(1) Matters not on Board's Contract Disputes Act (CDA) docket. Upon 
request, the Board will make an ADR Neutral available for an ADR 
proceeding, even if a contracting officer's decision has not been 
issued or is not contemplated. To initiate an ADR proceeding for all 
matters other than docketed CDA appeals, the parties shall jointly 
request ADR in writing and direct such a request to the Board Chairman. 
For agencies whose issues in controversy do not fall within the Board's 
jurisdiction, the Board may provide ADR services on a reimbursable 
basis.
    (2) Docketed CDA appeals. Parties are encouraged to consider the 
advantages of using ADR techniques at any stage of an appeal. Joint 
requests for ADR services for docketed appeals should be

[[Page 36809]]

addressed to the Board Chairman, with a copy to the presiding judge. 
ADR may be used concurrently with standard litigation proceedings such 
as the filing of pleadings and discovery, or the presiding judge may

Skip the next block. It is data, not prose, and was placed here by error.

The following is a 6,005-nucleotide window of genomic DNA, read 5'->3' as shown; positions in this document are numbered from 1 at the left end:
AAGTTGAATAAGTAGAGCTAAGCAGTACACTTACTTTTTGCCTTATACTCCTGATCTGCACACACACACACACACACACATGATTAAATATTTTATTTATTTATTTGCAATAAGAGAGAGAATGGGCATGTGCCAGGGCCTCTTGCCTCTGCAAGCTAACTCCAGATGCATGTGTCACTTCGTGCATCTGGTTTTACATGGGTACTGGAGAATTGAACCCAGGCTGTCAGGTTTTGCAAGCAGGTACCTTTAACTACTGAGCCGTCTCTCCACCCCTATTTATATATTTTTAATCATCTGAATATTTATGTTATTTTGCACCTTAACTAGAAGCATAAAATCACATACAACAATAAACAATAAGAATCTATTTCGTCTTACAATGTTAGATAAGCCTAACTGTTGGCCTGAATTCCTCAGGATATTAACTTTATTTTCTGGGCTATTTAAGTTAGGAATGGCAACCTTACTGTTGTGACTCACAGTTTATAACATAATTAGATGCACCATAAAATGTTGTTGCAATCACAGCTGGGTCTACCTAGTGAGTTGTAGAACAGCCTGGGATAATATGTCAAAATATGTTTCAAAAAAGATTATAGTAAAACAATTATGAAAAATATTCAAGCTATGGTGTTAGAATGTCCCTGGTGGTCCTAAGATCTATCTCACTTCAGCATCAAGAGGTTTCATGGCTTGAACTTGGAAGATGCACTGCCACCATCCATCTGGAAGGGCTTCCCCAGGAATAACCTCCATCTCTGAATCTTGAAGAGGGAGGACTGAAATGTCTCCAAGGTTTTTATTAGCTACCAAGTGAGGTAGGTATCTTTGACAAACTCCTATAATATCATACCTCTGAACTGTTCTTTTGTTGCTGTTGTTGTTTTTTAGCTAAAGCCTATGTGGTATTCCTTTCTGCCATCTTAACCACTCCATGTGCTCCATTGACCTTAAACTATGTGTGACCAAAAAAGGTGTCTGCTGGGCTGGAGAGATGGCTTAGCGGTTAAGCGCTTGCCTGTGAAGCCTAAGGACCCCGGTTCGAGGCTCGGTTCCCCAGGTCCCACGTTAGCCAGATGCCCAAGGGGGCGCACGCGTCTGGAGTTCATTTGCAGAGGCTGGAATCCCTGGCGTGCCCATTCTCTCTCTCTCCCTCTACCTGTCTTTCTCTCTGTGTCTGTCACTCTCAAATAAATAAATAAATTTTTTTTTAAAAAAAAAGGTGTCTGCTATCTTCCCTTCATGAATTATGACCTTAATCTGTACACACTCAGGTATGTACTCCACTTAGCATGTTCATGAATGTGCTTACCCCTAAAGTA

suspend such proceedings for a reasonable period of time while the 
parties attempt to resolve the appeal using ADR.
    (b) Conduct of ADR--(1) Selection of ADR Neutral. The parties may 
ask the Board Chairman to appoint a judge(s) to serve as the ADR 
Neutral(s). If desired, the parties may request the appointment of a 
particular judge(s). In a docketed appeal, the parties may also request 
that the presiding judge serve as the ADR Neutral for the ADR 
proceeding. If the parties elect a non-binding ADR procedure and the 
implementation of the procedure does not result in a settlement, where 
the procedure has involved ex parte contact, the ADR Neutral may retain 
the case for adjudication as the presiding judge, but only if the 
parties and the presiding judge all agree to such retention. If the 
procedure has not involved ex parte contact, the ADR Neutral, after 
considering the parties' views, may retain the case as the presiding 
judge at his/her discretion.
    (2) The ADR agreement. Before an ADR proceeding can occur, the 
parties must execute a written ADR agreement. This agreement should set 
forth, among other things, the identity of the ADR Neutral to be used, 
the role and authority of the Neutral, the ADR techniques to be 
employed, the scope and extent of any discovery relating to ADR, the 
location and schedule for the ADR proceeding, and the extent to which 
dispute resolution communications in conjunction with the ADR